A bill to create a new rulebook for Virginia’s political redistricting process passed a Republican-controlled House of Delegates subcommittee early Tuesday, giving anti-gerrymandering activists an incremental win as other bills they supported were struck down. A House subcommittee on elections, usually the place where redistricting bills go to die, voted 6-0 to advance a bill to set new redistricting criteria in Virginia law as state lawmakers prepare to redraw the General Assembly and congressional maps in 2021. House Bill 1598, sponsored by Del. Chris Jones, R-Suffolk, declares that districts should respect existing political boundaries between cities, counties and towns, preserve “communities of interest” and avoid the types of odd, jagged lines lawmakers from both parties have long used to gain political advantage.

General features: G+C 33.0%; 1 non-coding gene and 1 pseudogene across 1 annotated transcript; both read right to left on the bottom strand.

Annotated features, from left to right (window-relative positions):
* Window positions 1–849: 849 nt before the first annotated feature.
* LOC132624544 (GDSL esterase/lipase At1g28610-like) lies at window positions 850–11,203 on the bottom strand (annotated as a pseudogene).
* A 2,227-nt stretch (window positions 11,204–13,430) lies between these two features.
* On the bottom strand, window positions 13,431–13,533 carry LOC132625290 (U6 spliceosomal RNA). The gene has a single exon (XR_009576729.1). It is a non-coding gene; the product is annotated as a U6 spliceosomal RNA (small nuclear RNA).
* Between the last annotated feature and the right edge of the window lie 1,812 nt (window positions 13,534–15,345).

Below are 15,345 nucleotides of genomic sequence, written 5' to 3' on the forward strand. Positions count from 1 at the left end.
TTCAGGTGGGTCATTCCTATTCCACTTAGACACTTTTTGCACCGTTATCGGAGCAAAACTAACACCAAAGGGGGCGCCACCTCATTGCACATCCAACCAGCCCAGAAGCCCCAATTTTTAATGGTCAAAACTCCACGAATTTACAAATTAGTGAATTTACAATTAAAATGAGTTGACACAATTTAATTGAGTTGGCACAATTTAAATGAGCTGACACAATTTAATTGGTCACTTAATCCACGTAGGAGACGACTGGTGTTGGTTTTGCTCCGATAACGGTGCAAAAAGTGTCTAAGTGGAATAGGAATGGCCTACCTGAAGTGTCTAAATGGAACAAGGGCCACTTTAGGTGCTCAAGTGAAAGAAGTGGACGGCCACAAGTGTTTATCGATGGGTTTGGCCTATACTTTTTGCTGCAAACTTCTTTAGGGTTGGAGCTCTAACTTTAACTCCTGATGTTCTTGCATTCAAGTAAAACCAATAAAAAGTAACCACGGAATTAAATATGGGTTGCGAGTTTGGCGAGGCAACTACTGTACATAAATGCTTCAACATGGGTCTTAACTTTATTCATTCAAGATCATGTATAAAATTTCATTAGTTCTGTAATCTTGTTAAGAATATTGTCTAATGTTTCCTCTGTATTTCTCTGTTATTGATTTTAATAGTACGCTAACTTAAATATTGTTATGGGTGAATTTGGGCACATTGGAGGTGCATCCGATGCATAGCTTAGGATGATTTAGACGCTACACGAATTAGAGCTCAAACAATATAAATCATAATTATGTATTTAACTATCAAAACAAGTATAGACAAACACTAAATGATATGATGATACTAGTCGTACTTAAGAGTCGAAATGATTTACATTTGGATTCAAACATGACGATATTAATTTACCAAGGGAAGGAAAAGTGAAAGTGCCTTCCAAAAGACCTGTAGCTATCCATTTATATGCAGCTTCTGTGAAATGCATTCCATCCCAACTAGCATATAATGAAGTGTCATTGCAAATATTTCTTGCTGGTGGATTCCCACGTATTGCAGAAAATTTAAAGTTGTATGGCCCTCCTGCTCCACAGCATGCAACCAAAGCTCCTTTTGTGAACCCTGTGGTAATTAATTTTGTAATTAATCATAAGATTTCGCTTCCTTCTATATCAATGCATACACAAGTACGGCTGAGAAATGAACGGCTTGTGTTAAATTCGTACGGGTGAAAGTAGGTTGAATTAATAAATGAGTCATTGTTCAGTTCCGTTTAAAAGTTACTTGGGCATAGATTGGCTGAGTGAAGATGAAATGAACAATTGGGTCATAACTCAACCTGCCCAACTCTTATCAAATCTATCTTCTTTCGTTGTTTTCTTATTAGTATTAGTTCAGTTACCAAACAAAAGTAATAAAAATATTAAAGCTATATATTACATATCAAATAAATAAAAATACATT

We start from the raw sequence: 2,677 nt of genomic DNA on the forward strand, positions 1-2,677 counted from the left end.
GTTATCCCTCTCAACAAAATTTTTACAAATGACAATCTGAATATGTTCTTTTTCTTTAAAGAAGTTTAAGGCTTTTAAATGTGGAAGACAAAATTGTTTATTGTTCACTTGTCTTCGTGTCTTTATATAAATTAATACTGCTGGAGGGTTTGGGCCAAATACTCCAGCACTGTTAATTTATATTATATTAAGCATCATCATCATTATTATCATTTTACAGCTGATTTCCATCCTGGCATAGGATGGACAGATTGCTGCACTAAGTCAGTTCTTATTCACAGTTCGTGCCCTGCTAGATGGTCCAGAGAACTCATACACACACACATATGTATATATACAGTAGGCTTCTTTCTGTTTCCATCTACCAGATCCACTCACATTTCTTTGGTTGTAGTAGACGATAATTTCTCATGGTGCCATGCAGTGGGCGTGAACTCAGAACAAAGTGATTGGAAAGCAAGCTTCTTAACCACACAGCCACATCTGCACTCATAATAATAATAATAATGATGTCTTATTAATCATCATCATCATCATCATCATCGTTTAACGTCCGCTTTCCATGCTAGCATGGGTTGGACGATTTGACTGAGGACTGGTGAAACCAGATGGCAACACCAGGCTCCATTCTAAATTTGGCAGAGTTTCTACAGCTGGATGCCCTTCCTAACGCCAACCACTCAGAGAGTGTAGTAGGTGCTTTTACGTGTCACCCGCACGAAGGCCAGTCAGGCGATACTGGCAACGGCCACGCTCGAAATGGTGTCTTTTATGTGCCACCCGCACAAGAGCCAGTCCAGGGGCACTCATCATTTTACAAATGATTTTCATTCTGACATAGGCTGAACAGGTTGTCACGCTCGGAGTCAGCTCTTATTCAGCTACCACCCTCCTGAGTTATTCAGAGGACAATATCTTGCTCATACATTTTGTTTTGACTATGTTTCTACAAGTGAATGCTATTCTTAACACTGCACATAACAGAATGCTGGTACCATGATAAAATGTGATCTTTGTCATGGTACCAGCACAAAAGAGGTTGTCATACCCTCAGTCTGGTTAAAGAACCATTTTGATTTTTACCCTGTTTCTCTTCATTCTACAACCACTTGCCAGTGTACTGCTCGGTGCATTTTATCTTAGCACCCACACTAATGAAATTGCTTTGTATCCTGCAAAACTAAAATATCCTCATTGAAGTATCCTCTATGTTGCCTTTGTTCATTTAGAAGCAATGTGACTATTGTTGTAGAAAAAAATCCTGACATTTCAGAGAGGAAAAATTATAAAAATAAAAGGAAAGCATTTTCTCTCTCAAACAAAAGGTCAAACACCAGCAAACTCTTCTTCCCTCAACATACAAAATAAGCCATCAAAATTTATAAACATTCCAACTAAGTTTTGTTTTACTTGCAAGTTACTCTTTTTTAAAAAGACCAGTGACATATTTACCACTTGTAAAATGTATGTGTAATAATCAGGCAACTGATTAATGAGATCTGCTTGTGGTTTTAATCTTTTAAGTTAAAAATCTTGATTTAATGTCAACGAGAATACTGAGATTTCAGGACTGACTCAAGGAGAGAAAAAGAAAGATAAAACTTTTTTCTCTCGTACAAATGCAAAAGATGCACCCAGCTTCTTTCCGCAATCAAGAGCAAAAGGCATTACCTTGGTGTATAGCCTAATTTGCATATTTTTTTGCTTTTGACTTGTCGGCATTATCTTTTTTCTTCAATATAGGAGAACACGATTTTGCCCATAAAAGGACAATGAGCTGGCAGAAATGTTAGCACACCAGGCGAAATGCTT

The early thumbs-up for the bill filed by Jones, the influential chairman of the House Appropriations Committee, suggests smaller-scale redistricting measures could pass the legislature this year, even if they fall short of the nonpartisan, independent redistricting commission sought by many advocates.
“We applaud the chairman’s bill and we’re excited to support it,” said Brian Cannon, executive director of anti-gerrymandering group OneVirginia2021. “It’s a good bill with good criteria that we need to have as part of a fair redistricting platform.”